Tag Archives: For-profit

Change from the Inside

Some think that the For-Profit Higher Education Industry in the United States is on life support.  In May, Corinthian Colleges, filed for Chapter 11 protection and closed its doors, leaving thousands of students without a college to go to and millions (perhaps billions) of dollars in loans for the government to forgive.  The largest and best […]

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Why is this Girl Crying? Non-Price Competition, Part Deux

Back in March, I promised to elaborate on the notion that small generic colleges are often the worst prepared to consider non commodity features to focus upon.   That promise came after a simple review of how commodities generally work and how for the vast majority of non-selective universities, the demographics of the market just doesn’t […]

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What’s in a Title: Non-Profit or For-Profit Colleges

If you’re going to make money as a for-profit college, fair enough.  I understand the strengths and weaknesses of for-profits probably as well as anyone.  I’ve supported them when they are doing what they are supposed to do, and I’ve criticized them when they fall short. My friend and colleague, Bob Shireman, with whom I […]

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Mr. Smith Goes to Washington

I had the great honor this week to be asked by the Department of Education’s National Center for Education Statistics to participate in their technical review panel to develop an alternate measure of income for for-profit colleges and non-degree certificate programs at community colleges who fail the department’s Gainful Employment Eligibility criterion. I felt like […]

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Killing Corinthian: Now What?

I don’t wish to rehearse the news about what has happened to Corinthian since it has been well reported in multiple outlets. (Click here, here, and here for more information.) Here’s my question: Corinthian has about 75,000 students and about 27,000 of them are in California. The students have been getting about $1.4 billion in […]

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The Small Liberal Arts, and Not-So-Liberal Arts, College: RIP

A conundrum exists in postsecondary enrollment. I have written repeatedly that we need more students participating in the postsecondary sector. At the same time, most of public higher education seems reluctant to consider alternative models of offering degrees that would be cheaper and of consequence likely involve fewer tenure-track faculty. The bloom is certainly off […]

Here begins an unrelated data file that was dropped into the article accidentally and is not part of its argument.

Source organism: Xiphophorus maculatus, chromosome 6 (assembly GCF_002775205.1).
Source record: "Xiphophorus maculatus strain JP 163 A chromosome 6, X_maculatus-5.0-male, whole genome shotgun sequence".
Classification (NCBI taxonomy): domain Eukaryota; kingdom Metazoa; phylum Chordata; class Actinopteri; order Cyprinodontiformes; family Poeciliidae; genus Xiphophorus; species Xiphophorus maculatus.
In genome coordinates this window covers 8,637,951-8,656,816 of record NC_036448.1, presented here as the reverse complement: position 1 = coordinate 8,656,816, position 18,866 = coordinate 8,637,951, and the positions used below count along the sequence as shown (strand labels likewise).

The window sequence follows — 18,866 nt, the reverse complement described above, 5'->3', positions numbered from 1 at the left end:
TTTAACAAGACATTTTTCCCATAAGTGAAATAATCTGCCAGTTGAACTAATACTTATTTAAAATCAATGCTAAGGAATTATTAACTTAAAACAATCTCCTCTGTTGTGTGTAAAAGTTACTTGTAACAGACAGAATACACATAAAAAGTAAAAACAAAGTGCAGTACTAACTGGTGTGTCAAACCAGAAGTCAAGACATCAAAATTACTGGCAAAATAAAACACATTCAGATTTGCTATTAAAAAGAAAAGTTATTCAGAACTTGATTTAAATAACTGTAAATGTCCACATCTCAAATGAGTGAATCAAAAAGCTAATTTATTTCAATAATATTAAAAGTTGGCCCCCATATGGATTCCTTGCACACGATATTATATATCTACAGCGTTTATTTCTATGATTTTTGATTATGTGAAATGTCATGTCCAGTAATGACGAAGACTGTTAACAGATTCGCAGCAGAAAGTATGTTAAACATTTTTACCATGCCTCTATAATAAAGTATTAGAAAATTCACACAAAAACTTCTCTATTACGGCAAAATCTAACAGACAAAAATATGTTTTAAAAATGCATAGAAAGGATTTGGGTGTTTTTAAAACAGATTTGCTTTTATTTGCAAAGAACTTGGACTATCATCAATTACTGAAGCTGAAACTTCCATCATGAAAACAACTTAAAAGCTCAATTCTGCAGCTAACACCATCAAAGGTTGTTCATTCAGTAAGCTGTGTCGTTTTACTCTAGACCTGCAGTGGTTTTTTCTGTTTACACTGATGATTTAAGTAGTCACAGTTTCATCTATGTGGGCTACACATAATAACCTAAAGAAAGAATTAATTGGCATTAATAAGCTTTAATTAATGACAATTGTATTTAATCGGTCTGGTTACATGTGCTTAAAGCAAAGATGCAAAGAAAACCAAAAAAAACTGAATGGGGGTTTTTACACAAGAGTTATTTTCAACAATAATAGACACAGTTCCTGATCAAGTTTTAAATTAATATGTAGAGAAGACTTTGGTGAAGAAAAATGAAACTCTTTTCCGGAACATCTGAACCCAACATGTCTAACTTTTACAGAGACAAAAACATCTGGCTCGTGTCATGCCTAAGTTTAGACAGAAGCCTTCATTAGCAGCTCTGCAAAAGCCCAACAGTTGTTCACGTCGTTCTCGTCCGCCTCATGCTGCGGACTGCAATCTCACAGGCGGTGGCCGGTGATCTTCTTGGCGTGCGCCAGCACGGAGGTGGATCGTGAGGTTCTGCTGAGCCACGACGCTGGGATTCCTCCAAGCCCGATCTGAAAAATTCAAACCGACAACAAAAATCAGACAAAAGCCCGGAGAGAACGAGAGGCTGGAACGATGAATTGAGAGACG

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A Research Agenda for For-Profit Colleges and Universities

At first glance, the topic of a research agenda for for-profit institutions may seem to be a rather narrow, technical issue, of concern largely to those closely affiliated with those institutions—at most, some of those who work in them, who regulate them, who study them, and maybe even some of those who take courses in […]

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Student Debt: Pay It Forward

Oregon has come up with a plan that other states are considering; at one point, the plan was basically the framework Australia utilized when I had my Fulbright there. Curiously, Australia in the meantime has moved toward a more capitalist framework. Although the problem of student aid and student debt is complex, some have said that […]

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Just What is College? Descriptions from Old Media

Recent days have been laden with all kinds of news items that challenge our notion of what college is. Take the news from the California legislature’s introduction of a bill that would require state-sponsored colleges and universities to accept credits from MOOCs and other alternative low-priced avenues of education. Burke Smith, the founder of Straighterline.com […]

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Who’s on First?

There is a classic Abbott and Costello skit called “Who’s on first?” where Costello gets befuddled by the names of his friend’s team. We are close to getting into that situation without half as much humor in academe in terms of academic offerings. Not so long ago if someone wanted a bachelor’s degree we would […]

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